For reasons best known to the gods of free publicity, Mark has put me in charge of a panel on Fraud Detection.
There's twinkly-eyed consultant David Wiseman, who seems to have fingers in every pie. Two weeks later I will meet him again, at a Bitcoin conference, where he’s selling another software solution, under a different hat. Wiseman is pushing 70. He made a packet by programming computers as far back as the 1970s, then growing multiple businesses out of software solutions. When I talk to him on the phone he mentions his Bentley.
Today, he’s touting something called Scamalytics, a sweeper system to clean up your user profiles. As various Channel 5 shows have illustrated, there is an almost infinite supply of Nigerian men with access to stock photos of pleasingly-dimpled Americans, callously determined to scam the life's savings of horny 50-something women.
Wiseman's software monitors your site’s stock of profiles and figures out where the fakes are. They verify whether the photos are already elsewhere on the internet, compare the overall volume and location of the traffic, and match it against what they’re receiving from other dating sites. It’s an ongoing war: the traffic is constantly shifting, the scams are constantly adapting.
"Some weeks it’s the Philippines, some weeks it’s Nigeria. Sometimes Morocco. These things tend to come in waves. Then we patch that. Then they find another ruse. And so it goes on."
There’s also Wayne May, a lisping Welshman who runs his own website – ScamSurvivors.com. His forums offer spiritual counsel and practical advice for the recently scammed. Wayne was himself a victim once. By day, he still works as a carer. Scam Survivors is his passion project. He shows me two letters he’s had forwarded to him – different names, different photos, same handwriting. It’s chilling; they’re a pair of life-destroying bear-traps, laid out in dainty girlish font.
Edouard is a consultant for a French company, Besedo, which deals in similar territory to Scamalytics – down on scams and bad behaviour. Except their approach is also focused on humans. "It's possible to overcome a great deal with software," he explains. "But there is always a last percentage that the machines miss, or can’t decide on." They do classifieds too, and online marketplaces, and forums. They’re the garbagemen of the internet. You need someone to hand-scrub the Jewish conspiracy rants, the kiddie porn, the Western Union traps, the bogus Russian brides? They have around 500 employees, in France, in Malta, Romania, Malaysia and Colombia, hovering over the delete button.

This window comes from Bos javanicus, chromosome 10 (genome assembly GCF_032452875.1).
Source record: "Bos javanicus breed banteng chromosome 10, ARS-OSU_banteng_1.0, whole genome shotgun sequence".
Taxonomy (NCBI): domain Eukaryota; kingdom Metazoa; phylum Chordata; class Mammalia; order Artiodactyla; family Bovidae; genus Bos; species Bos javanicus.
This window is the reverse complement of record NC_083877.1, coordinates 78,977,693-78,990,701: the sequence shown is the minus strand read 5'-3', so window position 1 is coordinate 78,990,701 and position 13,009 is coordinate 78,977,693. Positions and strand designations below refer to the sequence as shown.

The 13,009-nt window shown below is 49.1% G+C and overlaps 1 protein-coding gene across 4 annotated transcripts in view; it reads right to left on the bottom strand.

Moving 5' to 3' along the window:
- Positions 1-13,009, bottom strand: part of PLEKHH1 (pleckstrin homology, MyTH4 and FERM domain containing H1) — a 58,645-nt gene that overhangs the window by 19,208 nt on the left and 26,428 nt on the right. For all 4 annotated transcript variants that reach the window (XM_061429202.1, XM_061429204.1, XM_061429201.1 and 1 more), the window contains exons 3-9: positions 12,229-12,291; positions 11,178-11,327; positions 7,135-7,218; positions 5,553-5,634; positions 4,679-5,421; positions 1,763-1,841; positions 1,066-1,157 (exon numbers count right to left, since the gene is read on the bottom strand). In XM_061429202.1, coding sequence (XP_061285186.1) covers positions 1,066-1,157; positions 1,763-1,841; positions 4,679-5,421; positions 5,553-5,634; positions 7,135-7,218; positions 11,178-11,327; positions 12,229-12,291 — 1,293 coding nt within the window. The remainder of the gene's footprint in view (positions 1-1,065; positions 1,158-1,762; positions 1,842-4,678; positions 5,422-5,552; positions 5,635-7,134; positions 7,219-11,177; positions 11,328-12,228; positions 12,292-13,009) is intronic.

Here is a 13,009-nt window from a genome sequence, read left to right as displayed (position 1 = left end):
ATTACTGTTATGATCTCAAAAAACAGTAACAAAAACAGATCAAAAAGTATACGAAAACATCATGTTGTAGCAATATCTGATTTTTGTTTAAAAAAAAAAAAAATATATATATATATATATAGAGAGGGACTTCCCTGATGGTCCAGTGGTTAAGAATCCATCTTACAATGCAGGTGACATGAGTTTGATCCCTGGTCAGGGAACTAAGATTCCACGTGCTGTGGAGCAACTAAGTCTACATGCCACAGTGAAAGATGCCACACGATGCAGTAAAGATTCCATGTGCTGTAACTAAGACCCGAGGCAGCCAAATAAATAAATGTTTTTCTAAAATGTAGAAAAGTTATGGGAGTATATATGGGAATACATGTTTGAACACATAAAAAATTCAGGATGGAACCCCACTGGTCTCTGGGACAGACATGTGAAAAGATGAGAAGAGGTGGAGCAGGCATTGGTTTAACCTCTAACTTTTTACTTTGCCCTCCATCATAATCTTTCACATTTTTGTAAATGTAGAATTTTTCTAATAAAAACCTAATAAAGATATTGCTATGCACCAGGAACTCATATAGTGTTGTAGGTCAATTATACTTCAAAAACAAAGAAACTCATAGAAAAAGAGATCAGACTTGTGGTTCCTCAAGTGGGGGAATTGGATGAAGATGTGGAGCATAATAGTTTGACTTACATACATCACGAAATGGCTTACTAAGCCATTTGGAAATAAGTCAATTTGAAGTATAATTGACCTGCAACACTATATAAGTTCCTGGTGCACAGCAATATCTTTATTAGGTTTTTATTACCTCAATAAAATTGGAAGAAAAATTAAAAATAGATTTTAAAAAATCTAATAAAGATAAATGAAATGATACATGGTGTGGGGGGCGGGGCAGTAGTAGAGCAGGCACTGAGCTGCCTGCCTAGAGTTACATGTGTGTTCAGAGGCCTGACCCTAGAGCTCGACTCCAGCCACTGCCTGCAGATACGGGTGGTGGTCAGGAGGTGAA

After lunch, the conference has split into two teams: on one side are the pure dating app people, then – in the other windowless basement – with more polished manners, much more polished nails and far shinier hair: the matchmakers. The brahmin caste of the dating world.
I get talking to a tall, auburn-haired Scot called Gillian, who runs something called Drawing Down the Moon. I can’t shake the feeling I’ve heard of it before.
"Private Eye," she replies. "We’ve been running an ad there since the 90s."
It's true – along with the guy who sells bespoke speakers by mail order, they’re a staple of the back of the mag, so eternal you never think about them. Gillian took over the business after the founder decided to retire, a few years back. She'd made a lot of money in PR, but found her life a bit hollow. "When I found out the business was for sale, I absolutely jumped at the chance. Matchmaking was always my dream. I was fascinated by that ad in the back of Private Eye."
Gillian talks quite mystically about the matchmaker's art. It’s the only part of the monetised dating world that still has continuity with the past, with the old, pre-internet world of "lonely hearts", of smoky offices in obscure backstreets behind Tottenham Court Road, yellowing rolodexes of name/age/sex being flicked through by middle-aged women with dangly jewellery.
"Partly, what I’ve done is to take on fewer, better clients," Gilliam explains. A matchmaker is paid per scalp. If they spend all of their time faffing about with the hopeless cases, they quickly erode their margin. Those margins are still good offline – the survival of this strange priestly class depends upon an average fee of a few grand to place a lonely heart in a long-term relationship. "Our packages start from £6,000 inclusive of VAT," the Drawing Down the Moon website trills.
In the seminar room, we’re treated to a very long pitch by an American matchmaking firm, The Matchmaking Institute. They "certify matchmakers" – essentially, they run the American equivalent of an NVQ in matchmaking.
On the matchmaking side of the aisle, it seems obligatory to hymn how rewarding your job is. "I got into this to change lives," says a New Englander in her forties. She explains that they’ve developed a back-office system that will pay commission to anyone who is the first-introducer in a successful match. "I've always maintained that the future of our industry was collaboration," she beams.
My friend from Drawing Down the Moon gets into a low-volume but heated argument with them. They’re effectively hollowing-out the game, she implies, turning matchmaking into something anyone can do. The Americans are taken aback. They’d assumed everyone would just fall in line.
Gillian has a point. But then so do the Americans, because the key problem with matchmaking – and most dating sites – is sheer database: it's not having enough humans on your books to get a successful fuckable-human. If your pool is shallow, you’re dead in the water. Broaden it, and "everyone wins", we’re told. Except long-established matchmakers with large pools.
The row rumbles on, the two agree to disagree. The seminar breaks up, and we’re back into mingling around the coffee machines. They’re decent minglers, but there’s no megawatt schmoozing charisma here. Tonight, the conference concludes with a champagne reception at a Pall Mall club. But it’s not going to be the kind of conference champagne reception where they end up in each other’s hotel rooms.
"They’re all pretty well shacked-up already in the dating biz," an attendee tells me. "There aren’t many singles. They practice what they preach, you might say."
Right now, we are all practising what they preach. And the amazing thing is that, despite all the cheap gags and easy scorn, it seems to be working. Last year, a UK study reported that half of all respondents had only ever asked someone out online, never face-to-face. In the States, 13 percent of dating survey respondents said they’d got engaged or married from an app. Those numbers will only rise.
Scan the Strand Palace foyer and this business might appear as little more than a tattered band of delusional monkeys and deranged chimps puffing after a distant gorilla, but these are the people who are now ferrying us into the arms of the one we love (after the last one but before the next three).
This article originally appeared on VICE UK.